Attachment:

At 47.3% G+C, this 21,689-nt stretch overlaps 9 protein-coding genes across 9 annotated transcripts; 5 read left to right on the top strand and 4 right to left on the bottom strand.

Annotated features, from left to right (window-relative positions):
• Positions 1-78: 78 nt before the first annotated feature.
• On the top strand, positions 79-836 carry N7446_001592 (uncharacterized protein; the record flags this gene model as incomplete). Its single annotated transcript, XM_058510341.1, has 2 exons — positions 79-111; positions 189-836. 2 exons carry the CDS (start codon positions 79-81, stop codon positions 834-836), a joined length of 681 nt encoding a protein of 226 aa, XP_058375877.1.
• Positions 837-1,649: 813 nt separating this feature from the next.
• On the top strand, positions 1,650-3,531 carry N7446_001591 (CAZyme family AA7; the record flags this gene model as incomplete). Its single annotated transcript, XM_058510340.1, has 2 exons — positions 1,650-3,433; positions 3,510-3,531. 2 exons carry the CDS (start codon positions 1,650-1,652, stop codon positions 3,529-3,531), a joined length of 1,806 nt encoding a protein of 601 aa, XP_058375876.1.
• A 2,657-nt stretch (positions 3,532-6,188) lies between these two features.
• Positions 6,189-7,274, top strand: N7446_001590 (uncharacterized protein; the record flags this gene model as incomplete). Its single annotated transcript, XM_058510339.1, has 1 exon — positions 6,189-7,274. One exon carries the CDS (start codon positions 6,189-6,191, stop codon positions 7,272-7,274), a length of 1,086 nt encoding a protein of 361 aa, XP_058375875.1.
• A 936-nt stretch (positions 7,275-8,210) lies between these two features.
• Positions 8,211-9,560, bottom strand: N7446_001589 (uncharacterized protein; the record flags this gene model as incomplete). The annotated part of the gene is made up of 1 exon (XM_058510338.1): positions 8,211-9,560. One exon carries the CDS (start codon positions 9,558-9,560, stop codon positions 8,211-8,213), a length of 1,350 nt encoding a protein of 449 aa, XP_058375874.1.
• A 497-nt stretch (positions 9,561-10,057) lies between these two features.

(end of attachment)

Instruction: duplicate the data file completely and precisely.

At 47.3% G+C, this 21,689-nt stretch overlaps 9 protein-coding genes across 9 annotated transcripts; 5 read left to right on the top strand and 4 right to left on the bottom strand.

Annotated features, from left to right (window-relative positions):
• Positions 1-78: 78 nt before the first annotated feature.
• On the top strand, positions 79-836 carry N7446_001592 (uncharacterized protein; the record flags this gene model as incomplete). Its single annotated transcript, XM_058510341.1, has 2 exons — positions 79-111; positions 189-836. 2 exons carry the CDS (start codon positions 79-81, stop codon positions 834-836), a joined length of 681 nt encoding a protein of 226 aa, XP_058375877.1.
• Positions 837-1,649: 813 nt separating this feature from the next.
• On the top strand, positions 1,650-3,531 carry N7446_001591 (CAZyme family AA7; the record flags this gene model as incomplete). Its single annotated transcript, XM_058510340.1, has 2 exons — positions 1,650-3,433; positions 3,510-3,531. 2 exons carry the CDS (start codon positions 1,650-1,652, stop codon positions 3,529-3,531), a joined length of 1,806 nt encoding a protein of 601 aa, XP_058375876.1.
• A 2,657-nt stretch (positions 3,532-6,188) lies between these two features.
• Positions 6,189-7,274, top strand: N7446_001590 (uncharacterized protein; the record flags this gene model as incomplete). Its single annotated transcript, XM_058510339.1, has 1 exon — positions 6,189-7,274. One exon carries the CDS (start codon positions 6,189-6,191, stop codon positions 7,272-7,274), a length of 1,086 nt encoding a protein of 361 aa, XP_058375875.1.
• A 936-nt stretch (positions 7,275-8,210) lies between these two features.
• Positions 8,211-9,560, bottom strand: N7446_001589 (uncharacterized protein; the record flags this gene model as incomplete). The annotated part of the gene is made up of 1 exon (XM_058510338.1): positions 8,211-9,560. One exon carries the CDS (start codon positions 9,558-9,560, stop codon positions 8,211-8,213), a length of 1,350 nt encoding a protein of 449 aa, XP_058375874.1.
• A 497-nt stretch (positions 9,561-10,057) lies between these two features.